Using funds from Big Lottery Funding
In the Name of Allah, the Most Gracious, the Most Merciful.
As-salāmu ‘alaykum wa-rahmatullāhi wa-barakātuh
- Q1: Can Big Lottery funding be used to support community based activities like parent/toddler groups, parenting programmes [sic], within masaajid and Madaaris?
- Q2: Can BLF be used to fund projects to go into Masaajid and madaaris to deliver these services to families?
- Q3: Can BLF be used for capital funding within masaajid or Madaaris like purchasing furniture or building a community room?
(Question published as received)
بسم الله الرحمان الرحيم
حامدا ومصليا ومسلما
الجواب ومنه الصواب
The query was deliberated amongst the Scholars at Department of Darul-Iftaa (Wifaqul Ulama) and the conclusion reached after discussion was as follows:
In conclusion, Big Lottery Funding cannot be used to support community based activities like parent/toddler groups in the Masjid/Madrasa setting. Similarly it cannot be used to fund projects to go into the Masjid/Madrasa setting to deliver these services to families. With respect to using it for capital funding within the Masjid/Madrasa, setting like furniture or a community room, then likewise it is impermissible.
- (Mufti) Amjad Mohammed (HA)
- (Mufti) Bilal Issak (HA)
- (Mufti) Faisal al-Mahmudi (Canada) (HA)
- (Qadhi) Imran Sayed Falahi (HA)
- (Mufti) Mohammed Ashfaq (HA)
- (Qari) Muhammad Shoyaib Nurgat (HA)
- (Mufti) Zakaria Akudi (HA)
- (Mufti) Zubair Dudha (HA)
Disclaimer: Wifaqul Ulama provides answers as general guidelines based on known relevant matters at the time, and are not intended for use for any other purposes (legal or otherwise) without our specific written consent.
The National Lottery was set up in the mid-1990s by the then government; therefore, it is state controlled. It is regulated by the Gambling Commission under the auspices of the Department for Culture, Media and Sport. The Gambling Commission describes itself as “an independent non-departmental public body (NDPB) sponsored by the Department for Culture, Media and Sport (DCMS).” The 12 Commissioners of the Board are selected by Secretary of State for Culture, Media and Sport. They have a number of responsibilities; one of which is selecting the organisation that will operate the National Lottery license. Currently, and in fact since its inception, Camelot have the licence to operate the lottery within the UK.
Every £1 spent on the lottery is distributed in the following way:
- 50p paid to winners in prizes;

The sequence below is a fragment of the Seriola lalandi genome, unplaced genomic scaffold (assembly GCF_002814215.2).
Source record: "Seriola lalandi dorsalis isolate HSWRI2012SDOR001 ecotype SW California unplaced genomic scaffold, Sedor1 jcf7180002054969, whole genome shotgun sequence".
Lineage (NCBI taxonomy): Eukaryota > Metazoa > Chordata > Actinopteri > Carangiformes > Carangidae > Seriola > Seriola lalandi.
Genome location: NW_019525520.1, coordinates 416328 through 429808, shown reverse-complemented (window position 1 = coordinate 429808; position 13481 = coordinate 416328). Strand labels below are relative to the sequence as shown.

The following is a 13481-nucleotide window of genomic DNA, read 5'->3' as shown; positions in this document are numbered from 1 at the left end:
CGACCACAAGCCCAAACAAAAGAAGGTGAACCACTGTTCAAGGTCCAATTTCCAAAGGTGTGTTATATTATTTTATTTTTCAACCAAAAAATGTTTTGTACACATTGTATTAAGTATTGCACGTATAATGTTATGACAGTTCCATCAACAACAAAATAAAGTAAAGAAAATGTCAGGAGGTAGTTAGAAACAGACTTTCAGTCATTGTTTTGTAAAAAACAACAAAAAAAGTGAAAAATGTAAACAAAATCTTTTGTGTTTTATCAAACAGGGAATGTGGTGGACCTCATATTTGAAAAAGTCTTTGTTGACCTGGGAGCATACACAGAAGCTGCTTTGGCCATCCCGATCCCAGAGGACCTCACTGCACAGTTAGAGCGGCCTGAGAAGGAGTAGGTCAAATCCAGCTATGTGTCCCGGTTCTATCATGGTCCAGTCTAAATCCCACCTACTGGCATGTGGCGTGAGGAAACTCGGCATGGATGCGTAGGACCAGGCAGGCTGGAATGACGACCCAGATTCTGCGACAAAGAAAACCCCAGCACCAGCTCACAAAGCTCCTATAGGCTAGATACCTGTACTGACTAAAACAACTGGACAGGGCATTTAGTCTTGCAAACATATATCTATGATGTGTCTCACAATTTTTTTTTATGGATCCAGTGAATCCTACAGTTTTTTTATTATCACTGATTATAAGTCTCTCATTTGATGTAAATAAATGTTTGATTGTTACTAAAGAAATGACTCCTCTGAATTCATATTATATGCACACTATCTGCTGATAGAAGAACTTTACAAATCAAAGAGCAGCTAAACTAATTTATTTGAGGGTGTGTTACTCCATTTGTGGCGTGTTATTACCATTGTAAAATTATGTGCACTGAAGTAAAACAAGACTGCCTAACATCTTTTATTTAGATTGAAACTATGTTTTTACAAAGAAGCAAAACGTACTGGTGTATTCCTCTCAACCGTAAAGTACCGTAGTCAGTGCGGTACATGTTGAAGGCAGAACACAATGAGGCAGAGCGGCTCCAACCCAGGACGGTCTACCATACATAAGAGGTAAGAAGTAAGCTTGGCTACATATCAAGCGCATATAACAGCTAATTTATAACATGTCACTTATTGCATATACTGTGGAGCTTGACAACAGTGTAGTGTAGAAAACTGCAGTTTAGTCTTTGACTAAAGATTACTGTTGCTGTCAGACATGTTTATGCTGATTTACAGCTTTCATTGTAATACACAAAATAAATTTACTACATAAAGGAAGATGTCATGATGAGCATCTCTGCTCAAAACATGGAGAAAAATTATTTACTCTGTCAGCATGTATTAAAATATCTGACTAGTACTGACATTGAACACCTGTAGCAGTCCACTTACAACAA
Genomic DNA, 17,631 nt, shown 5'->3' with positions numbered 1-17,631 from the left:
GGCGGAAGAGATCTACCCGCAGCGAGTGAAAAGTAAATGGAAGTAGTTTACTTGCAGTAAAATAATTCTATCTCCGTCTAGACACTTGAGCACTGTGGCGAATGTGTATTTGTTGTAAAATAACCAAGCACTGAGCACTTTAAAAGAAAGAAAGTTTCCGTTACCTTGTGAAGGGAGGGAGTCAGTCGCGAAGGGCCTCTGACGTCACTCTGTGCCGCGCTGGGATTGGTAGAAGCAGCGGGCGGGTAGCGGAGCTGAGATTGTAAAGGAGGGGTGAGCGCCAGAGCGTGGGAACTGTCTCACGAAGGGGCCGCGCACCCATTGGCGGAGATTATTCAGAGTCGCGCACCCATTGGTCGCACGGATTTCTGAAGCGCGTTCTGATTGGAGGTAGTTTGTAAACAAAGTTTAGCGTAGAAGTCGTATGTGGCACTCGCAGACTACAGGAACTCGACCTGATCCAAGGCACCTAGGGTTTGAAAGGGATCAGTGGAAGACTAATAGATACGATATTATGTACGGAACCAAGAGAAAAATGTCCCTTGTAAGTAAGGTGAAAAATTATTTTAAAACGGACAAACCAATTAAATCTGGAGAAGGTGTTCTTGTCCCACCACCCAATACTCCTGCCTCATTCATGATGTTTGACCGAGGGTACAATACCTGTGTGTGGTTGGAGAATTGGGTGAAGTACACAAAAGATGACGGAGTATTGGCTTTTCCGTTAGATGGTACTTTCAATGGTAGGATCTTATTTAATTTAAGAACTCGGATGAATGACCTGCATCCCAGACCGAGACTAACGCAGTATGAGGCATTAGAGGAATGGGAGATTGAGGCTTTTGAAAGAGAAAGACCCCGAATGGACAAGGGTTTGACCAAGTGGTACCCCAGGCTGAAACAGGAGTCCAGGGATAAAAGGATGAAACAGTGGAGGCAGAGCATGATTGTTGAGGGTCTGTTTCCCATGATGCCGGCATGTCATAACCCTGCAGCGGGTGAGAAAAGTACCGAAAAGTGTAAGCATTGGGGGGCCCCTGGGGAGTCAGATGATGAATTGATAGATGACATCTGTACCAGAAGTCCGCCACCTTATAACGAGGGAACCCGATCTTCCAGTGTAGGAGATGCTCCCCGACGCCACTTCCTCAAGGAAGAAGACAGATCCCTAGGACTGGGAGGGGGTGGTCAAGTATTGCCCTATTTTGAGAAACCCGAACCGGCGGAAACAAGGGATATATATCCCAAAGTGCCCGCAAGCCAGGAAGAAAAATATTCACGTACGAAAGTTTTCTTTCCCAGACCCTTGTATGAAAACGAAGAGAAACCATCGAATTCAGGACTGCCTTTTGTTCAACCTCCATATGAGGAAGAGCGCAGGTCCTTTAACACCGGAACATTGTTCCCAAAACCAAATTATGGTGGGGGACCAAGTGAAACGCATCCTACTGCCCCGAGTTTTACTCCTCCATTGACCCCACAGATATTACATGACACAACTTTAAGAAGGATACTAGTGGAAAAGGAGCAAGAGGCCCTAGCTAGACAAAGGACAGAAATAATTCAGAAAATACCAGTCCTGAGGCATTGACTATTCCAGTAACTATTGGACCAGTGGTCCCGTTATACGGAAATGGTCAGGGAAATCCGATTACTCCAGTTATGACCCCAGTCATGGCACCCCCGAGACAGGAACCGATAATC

- 28p given to good causes;
- 12p to the Government in Lottery duty;
- 5p paid to National Lottery retailers on all National Lottery tickets sold;
- and 5p retained by the operator to meet costs and returns to shareholders
We will now look at each aspect from the breakdown of the ‘earnings’ from the Lottery.
50p paid to winners in prizes;
It is impermissible to partake in the Lottery as it is gambling and any earnings from gambling must be given to the poor and needy without the intention of reward.
5p paid to National Lottery retailers on all National Lottery tickets sold;
It is impermissible to assist in gambling. Therefore, a Muslim cannot be a National Lottery retailer; hypothetically if he was he would not be able to keep any earnings from the gambling process and must dispose of it in the manner described above.
5p retained by the operator to meet costs and returns to shareholders
It is impermissible to be an operator in order to facilitate gambling.
12p to the Government in Lottery duty;
It is permissible to ustilise this money when it eventually makes its way to the consumer in the form of direct benefits or benefits in kind. The government levies these charges and as a result become the owners of this money on behalf of the UK citizens..
28p given to good causes;
Camelot send the 28p part to the National Lottery Distribution Fund on behalf of the Culture Secretary of State, who oversees the fund. This fund is then distributed by twelve distribution bodies who describe themselves as bodies that “independently decide which projects have successfully applied for a grant. Each is independent of the government but has to follow guidelines when deciding who should receive National Lottery funding.” One of them is Big Lottery Fund which “is committed to improving communities and the lives of people most in need with money raised from the National Lottery.”
The 28p is transferred to deparments which are the apparatus of the government, however remain independent of it for the sake of transparency and fairness. As a result the money is the responsibility of the state and it ensures through its various bodies and mechanisms that ‘good causes’ receive this funding in order to improve communities.
These vehicles of the government and the government itself do not take ownership of this money; so at best they act as agents on behalf of the Lottery operator to ensure ‘good causes’ receive the money. As it continues to be gambling money then it is not permissibe for a Muslim to utilise it.
In conclusion, Big Lottery Funding cannot be used to support community based activities like parent/toddler groups in the Masjid/Madrasa setting. Similarly it cannot be used to fund projects to go into the Masjid/Madrasa setting to deliver these services to families. With respect to using it for capital funding within the Masjid/Madrasa, setting like furniture or a community room, then likewise it is impermissible